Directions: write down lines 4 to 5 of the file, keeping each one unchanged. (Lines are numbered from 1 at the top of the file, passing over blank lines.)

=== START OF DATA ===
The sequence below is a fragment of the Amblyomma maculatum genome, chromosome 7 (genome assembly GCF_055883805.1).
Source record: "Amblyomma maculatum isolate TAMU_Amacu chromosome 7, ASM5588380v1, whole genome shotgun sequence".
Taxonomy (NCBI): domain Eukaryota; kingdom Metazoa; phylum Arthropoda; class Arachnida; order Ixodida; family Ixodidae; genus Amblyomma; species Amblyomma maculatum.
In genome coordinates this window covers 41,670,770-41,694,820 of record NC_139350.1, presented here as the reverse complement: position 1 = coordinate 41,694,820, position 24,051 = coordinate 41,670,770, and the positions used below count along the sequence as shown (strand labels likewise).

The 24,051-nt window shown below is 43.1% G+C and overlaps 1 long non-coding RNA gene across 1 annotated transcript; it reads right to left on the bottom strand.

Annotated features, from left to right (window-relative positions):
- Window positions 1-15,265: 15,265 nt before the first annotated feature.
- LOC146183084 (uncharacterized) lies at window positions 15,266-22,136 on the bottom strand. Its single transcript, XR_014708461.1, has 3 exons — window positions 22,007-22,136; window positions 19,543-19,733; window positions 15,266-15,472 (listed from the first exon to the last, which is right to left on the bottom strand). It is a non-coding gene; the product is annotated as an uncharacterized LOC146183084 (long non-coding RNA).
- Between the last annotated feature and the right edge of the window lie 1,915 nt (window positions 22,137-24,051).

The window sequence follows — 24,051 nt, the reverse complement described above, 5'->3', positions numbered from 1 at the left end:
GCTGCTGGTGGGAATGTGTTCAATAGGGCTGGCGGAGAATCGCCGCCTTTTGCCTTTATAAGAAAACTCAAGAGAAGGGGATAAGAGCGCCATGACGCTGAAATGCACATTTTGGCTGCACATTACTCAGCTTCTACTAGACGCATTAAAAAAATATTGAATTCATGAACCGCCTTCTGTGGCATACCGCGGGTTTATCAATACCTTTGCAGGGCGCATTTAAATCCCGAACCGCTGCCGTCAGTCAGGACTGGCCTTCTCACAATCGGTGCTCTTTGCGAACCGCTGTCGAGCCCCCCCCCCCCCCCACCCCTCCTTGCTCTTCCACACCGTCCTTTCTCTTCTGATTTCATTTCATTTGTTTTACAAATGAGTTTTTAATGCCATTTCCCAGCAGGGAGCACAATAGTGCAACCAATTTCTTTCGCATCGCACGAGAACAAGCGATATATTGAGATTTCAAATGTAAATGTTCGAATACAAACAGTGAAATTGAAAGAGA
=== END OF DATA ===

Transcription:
In genome coordinates this window covers 41,670,770-41,694,820 of record NC_139350.1, presented here as the reverse complement: position 1 = coordinate 41,694,820, position 24,051 = coordinate 41,670,770, and the positions used below count along the sequence as shown (strand labels likewise).

The 24,051-nt window shown below is 43.1% G+C and overlaps 1 long non-coding RNA gene across 1 annotated transcript; it reads right to left on the bottom strand.